The coolest thing about Racket, and even Scheme and Common Lisp, is that you can create your own "complete" programming environment, in this case to play with art and games, including compilers and interpreters! C# started with some multi paradigm elements and is now even adding functional programming, but being part of the .net family, there are limits. Yes, you can design a GUI AND a game in C#, but Racket allows you to create an entire programming universe from o/s to environment, SDK, compiler, GUI, language, libraries... all virtually!

If you look at a typical coding interview, you'll have the "solve this phony, contrived problem" on the whiteboard. Yet four of the hottest career areas in IT AREN'T in specific language coding (so much of it is being outsourced to India, China and Russia)-- they are in management of: 1. Data Science 2. Embedded Systems 3. Networking 4. Sploits.

There even is a new "CTO" type job-- CDSO, for "Chief Data Science Officer." These management, team leadership and high level positions don't require you to create a list prioritization algorithm on the whiteboard in C# in half an hour, but they DO require you to understand how systems from the machine and network levels relate to solutions in choice of languages, software and --especially-- paradigms.

In talking with programmers and engineers all day who submit new software for patents, I'm astonished at how many got all the way through even grad school (including Stanford and MIT) without taking a single paradigm class! They can generally tell you which apps work better with trees vs. arrays, but at a high level, why to choose functional vs. imperative is often really foggy.

Solution: PLAY WITH RACKET, then read Abelson! Even if you're an autodidact, this awesome and up to date Lisp text is perfect for self study when carving out your own dream job or starting your own practice. The authors are teachers par excellance, and the pedagogy is beyond painless-- you're half way through recursion vs. iteration before even knowing you've learned it! And while you're at it, you are playing with components and paradigms in ways you've never tried before even if you're a Lisp jock-- because this text takes the time to INCLUDE imperative and logical options. This is possible because Racket moves a little toward OOP just as C# (3.0 and up) has moved a little toward functional, including many steps beyond Scheme.

For those who feel Lisp is out of date or a "has been" (never mind that Lisp invented garbage collection and even presaged early oop (data/object/call/argument units) and that binaries and other newer data structures are coming back around to lists in some of the hottest research, even IN imperative), I guarantee that this book will dispel your doubts! And, if you tried Abelson, loved it, but was missing half the points (I sure was), try Racket first--Abelson won't become easy, but it will, as Abelson said himself as his primary objective, make it a LOT more fun.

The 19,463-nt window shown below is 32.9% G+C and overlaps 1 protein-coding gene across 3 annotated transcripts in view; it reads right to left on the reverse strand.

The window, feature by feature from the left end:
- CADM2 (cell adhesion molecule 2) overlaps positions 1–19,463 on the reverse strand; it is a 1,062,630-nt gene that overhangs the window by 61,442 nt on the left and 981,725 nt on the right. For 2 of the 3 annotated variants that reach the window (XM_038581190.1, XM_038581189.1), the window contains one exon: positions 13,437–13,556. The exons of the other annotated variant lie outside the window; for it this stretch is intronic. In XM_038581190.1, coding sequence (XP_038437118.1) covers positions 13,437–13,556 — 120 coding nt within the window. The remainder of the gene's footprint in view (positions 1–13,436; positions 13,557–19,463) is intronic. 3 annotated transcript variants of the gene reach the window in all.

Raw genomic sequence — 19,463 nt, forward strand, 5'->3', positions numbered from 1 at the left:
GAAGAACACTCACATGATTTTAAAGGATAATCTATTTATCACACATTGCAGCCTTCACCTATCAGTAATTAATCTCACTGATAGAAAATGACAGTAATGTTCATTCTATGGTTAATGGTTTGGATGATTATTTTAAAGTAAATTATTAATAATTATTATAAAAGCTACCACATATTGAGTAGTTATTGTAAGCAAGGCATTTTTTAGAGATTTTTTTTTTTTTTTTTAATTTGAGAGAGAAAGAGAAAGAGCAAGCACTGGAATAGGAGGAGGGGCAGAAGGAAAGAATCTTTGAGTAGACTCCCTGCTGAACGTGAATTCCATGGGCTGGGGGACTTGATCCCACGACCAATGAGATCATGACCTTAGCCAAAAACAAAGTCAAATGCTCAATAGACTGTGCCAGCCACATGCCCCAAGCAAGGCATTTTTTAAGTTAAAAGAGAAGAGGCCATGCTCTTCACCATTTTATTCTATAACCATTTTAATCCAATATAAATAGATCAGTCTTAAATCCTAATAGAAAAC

Be SURE to get the second edition of Abelson, however, as he completely reoriented it around a new central theme crucial today to multiprocessing-- the time/memory challenge. You can get Ableson 2ed (see link in first paragraph) used at a great price now. I give it as a gift to programmer friends, and this new Racket text would make a great gift too! This author also wrote the awesome Little Schemer book (The Little Schemer - 4th Edition) which is another excellent adjunct to Abelson.

EMAIL ANSWER: A new lisper asked if this book will help with things like closure. Absolutely! In fact, lexical (or functional) closure, when combined with environments, binding and defun/define macros ARE oop at a very basic level, except that they REQUIRE garbage collection. Let Over Lambda (LoL) is "the" closure book, but Racket gives many more practical tips and uses than that "heavy" text (no comparison really, this book is pure enjoyment, LoL requires two double shot starbuck ventis per sentence-- NOT for beginners). Q. How can other languages implement closure? A. Technically C can't due to no garbage collection (hence no fast and unlimited stack vs. heap options, especially since it and C++ are stack based), but C# and many others can.

Although anonymous methods ARE NOT closure, they offer "closure analogs" like callbacks and blocks (in C and C++ for you circuit folks), Local classes in Java, Delegates, and after 3.0, even lambda expressions in C# (do NOT use closure if a lamda will work more simply), overloading operators, etc. Scheme/Racket/Lisp/Clojure... jocks will argue that the differences between oop and functional are semantic, because 1 macro can take care of inheritance, and object orientation is another word for a LISP list function combining procedure and state, and with closure, can easily duplicate the entire oop benefit. Macros are essentially functions that return lists as this book will teach us, but since those lists can just as easily contain code as data, as well as environments and bindings, the "oop" concept was either anticipated, subsumed, or invented by Lisp decades ago, depending on your point of view!